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Preserving a little-known genre of Chinese opera

Chinese opera is more than melodic wailing: It encompasses various elements of performance from music to dance, acting, mime, acrobatics, and martial arts. Over its 800-year history, Chinese opera has evolved into many different regional varieties by incorporating local folk culture.

Today, there are more than 300 regional operatic styles, such as the well-known Peking opera (京剧 jīng jù), the 600-years-old Kun opera (昆曲 Kūn qǔ), the multi-faced Sichuanese opera (川剧 Chuān jù), and even rousing political Model operas (样板戏 yàng bǎn xì).

Good singing, though, isn’t unimportant to this national art form. One remarkable variation, Hebei’s Ping Opera (评剧 píng jù) showcases “singing-storytelling” as one of its main features. In this episode of TWOC TV, Hou Hong and Cai Changxu of the China Pingju Opera Theatre discuss how they want to protect and revitalize this ancient tradition.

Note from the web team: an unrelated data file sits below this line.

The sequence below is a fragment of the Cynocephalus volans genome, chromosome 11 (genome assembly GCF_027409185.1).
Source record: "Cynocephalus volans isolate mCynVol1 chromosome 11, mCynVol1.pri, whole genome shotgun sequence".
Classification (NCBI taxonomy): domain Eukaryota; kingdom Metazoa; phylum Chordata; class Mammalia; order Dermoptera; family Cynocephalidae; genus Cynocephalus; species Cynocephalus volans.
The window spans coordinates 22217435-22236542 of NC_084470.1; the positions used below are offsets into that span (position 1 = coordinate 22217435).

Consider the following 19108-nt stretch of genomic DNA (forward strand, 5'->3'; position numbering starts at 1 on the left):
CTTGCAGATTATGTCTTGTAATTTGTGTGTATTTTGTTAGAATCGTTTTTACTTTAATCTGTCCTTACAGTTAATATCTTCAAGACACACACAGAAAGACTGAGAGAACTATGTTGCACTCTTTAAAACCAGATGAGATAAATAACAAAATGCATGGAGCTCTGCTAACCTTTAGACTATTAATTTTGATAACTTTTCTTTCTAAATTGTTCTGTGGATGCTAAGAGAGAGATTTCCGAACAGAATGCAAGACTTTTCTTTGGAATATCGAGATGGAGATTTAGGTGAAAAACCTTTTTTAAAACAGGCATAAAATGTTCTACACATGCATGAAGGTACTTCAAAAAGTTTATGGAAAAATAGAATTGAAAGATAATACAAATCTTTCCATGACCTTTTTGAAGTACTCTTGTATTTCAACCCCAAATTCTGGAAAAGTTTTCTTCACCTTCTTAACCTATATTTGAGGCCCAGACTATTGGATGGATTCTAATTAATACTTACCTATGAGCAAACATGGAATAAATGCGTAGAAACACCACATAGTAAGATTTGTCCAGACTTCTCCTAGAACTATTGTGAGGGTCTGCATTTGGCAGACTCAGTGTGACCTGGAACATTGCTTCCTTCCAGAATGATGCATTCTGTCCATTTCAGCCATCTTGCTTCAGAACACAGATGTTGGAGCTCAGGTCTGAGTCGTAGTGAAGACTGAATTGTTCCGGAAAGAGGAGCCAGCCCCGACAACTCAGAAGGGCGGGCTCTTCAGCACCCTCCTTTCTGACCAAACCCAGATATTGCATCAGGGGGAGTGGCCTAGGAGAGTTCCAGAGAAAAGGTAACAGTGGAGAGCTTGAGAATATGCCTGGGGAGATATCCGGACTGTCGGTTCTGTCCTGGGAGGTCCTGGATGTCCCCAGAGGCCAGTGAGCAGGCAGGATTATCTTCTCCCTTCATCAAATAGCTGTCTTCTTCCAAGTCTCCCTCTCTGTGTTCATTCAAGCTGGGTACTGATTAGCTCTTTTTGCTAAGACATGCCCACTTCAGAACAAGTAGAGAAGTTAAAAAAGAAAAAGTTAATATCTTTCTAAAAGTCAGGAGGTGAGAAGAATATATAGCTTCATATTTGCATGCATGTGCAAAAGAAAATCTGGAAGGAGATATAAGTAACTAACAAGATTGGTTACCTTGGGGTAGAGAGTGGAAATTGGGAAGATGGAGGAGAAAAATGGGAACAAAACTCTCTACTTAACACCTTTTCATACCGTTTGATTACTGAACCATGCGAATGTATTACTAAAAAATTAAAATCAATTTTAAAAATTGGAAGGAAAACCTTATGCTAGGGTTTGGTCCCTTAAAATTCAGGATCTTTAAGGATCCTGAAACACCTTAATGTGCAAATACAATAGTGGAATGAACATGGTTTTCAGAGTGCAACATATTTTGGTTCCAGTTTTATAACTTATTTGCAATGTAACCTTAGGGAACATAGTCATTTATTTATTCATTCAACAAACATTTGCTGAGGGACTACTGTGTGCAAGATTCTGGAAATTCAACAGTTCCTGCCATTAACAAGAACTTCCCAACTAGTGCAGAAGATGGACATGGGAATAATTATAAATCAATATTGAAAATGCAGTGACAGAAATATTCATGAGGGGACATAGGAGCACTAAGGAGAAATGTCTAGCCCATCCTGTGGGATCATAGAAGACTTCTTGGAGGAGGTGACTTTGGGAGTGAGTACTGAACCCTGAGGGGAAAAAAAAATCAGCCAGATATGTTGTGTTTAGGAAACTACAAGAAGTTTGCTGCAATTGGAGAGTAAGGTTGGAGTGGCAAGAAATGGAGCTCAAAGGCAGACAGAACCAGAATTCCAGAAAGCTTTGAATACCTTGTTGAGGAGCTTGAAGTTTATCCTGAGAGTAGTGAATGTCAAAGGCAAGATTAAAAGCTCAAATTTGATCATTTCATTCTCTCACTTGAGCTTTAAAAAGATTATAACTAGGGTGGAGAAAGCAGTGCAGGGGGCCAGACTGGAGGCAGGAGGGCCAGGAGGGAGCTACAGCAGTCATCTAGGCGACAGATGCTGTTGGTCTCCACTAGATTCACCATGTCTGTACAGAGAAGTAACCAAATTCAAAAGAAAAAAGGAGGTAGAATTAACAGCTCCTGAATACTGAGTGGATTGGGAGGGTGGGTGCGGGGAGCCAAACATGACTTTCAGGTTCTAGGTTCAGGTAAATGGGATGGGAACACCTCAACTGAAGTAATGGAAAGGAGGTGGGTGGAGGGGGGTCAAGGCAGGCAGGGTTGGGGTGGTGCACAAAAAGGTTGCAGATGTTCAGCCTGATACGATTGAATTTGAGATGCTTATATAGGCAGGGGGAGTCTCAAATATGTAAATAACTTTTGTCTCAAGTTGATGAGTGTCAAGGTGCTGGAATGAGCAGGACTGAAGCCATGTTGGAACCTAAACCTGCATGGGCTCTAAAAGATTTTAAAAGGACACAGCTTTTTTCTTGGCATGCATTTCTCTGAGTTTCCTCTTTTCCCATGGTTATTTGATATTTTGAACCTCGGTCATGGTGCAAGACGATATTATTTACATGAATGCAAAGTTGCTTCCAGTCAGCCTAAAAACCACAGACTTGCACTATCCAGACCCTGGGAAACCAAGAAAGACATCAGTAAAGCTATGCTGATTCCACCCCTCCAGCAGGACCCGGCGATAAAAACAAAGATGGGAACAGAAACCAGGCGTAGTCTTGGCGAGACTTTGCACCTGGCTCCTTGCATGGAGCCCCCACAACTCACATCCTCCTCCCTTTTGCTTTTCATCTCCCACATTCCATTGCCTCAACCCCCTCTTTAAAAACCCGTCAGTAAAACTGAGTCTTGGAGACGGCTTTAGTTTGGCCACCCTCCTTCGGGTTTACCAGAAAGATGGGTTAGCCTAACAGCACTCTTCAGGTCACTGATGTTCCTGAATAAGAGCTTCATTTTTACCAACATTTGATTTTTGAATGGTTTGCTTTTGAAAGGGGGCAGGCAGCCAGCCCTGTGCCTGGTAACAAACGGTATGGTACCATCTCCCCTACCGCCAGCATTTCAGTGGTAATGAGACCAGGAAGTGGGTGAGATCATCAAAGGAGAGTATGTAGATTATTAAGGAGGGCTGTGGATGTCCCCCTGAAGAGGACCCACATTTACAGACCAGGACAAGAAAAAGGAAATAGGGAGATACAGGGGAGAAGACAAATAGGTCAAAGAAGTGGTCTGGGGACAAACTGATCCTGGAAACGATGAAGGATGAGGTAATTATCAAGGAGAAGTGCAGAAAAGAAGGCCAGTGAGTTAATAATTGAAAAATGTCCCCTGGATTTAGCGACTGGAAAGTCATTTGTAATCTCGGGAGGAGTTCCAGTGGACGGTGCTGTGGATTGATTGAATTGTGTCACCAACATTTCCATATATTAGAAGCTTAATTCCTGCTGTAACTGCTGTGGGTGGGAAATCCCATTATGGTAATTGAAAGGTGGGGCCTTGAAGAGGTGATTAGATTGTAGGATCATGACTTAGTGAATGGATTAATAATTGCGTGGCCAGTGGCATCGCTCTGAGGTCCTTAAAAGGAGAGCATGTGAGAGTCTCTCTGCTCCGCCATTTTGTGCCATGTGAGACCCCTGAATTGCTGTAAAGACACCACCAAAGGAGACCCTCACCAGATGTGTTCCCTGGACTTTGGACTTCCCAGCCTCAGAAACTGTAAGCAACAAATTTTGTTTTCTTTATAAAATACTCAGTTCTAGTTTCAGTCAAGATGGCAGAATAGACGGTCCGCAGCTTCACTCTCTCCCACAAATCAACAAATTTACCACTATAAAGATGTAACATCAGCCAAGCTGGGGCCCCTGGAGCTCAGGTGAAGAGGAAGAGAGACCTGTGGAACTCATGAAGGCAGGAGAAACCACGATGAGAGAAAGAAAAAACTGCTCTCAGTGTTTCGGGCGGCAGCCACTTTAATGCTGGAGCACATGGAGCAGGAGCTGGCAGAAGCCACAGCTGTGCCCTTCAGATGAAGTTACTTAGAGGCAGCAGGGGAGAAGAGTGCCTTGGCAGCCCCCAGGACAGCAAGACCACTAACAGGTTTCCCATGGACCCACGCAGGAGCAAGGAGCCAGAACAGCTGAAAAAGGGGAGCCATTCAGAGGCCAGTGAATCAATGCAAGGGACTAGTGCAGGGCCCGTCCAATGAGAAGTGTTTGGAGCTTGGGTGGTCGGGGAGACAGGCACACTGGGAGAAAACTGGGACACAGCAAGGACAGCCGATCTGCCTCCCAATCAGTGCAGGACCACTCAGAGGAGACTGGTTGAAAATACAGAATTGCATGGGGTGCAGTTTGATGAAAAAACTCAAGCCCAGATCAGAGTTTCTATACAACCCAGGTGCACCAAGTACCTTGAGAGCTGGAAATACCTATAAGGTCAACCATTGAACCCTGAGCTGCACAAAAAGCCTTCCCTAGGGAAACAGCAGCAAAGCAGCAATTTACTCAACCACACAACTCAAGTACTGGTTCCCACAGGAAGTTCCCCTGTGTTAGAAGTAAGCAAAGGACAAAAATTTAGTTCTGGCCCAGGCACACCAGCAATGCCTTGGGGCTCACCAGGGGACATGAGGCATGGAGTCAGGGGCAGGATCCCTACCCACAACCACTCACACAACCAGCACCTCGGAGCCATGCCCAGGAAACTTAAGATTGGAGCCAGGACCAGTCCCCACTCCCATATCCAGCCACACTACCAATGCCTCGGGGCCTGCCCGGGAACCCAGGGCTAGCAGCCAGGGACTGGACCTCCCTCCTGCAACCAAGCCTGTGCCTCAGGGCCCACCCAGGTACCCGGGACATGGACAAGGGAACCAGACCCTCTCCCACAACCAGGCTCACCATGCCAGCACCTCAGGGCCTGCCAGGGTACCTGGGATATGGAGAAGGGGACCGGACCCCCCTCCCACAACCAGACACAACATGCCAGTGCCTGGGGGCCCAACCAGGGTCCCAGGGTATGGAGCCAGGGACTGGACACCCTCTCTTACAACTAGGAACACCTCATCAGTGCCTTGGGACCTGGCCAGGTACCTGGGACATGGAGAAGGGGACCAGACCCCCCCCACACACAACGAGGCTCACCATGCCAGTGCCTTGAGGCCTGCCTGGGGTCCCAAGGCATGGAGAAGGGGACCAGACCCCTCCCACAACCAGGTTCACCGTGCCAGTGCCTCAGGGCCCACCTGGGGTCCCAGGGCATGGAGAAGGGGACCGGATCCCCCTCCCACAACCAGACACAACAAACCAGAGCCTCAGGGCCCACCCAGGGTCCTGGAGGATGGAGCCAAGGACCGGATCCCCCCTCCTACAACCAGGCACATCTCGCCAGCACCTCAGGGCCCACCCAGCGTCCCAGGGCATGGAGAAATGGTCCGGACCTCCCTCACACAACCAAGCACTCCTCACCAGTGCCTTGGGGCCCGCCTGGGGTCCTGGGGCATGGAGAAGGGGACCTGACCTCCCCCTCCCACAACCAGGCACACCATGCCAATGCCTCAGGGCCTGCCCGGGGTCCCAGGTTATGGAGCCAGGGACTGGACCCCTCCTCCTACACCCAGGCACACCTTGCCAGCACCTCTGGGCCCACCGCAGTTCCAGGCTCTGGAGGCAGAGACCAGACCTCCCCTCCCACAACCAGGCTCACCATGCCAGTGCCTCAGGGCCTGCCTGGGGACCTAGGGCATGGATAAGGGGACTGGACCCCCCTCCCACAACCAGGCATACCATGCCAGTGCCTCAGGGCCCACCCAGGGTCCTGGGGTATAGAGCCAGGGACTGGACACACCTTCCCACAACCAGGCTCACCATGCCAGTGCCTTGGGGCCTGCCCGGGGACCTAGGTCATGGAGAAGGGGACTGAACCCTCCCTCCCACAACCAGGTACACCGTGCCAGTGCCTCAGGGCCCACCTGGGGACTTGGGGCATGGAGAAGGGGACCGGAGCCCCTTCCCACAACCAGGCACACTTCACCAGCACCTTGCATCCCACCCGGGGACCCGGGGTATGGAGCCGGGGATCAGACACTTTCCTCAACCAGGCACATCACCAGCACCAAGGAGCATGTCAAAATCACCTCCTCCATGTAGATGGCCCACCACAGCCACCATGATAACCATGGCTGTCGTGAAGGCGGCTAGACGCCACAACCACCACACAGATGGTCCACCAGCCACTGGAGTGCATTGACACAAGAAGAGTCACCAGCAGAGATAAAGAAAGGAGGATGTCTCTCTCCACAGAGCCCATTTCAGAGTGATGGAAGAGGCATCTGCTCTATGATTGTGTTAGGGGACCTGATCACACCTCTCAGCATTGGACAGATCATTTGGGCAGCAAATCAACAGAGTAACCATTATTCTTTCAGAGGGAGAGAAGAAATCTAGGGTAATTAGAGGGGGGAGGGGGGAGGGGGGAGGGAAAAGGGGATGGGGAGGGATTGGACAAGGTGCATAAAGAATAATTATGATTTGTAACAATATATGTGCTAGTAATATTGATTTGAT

TWOC TV EP. 13 – Part 1

TWOC TV EP. 13 – Part 2

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TWOC‘s editors are a bilingual, international team that is always on the lookout for original and human-centered stories to share with our readers. We are dedicated to accuracy, objectivity, and looking at each of China's stories through the eyes of its participants. Get in touch through our About Us page if you have a story to pitch!

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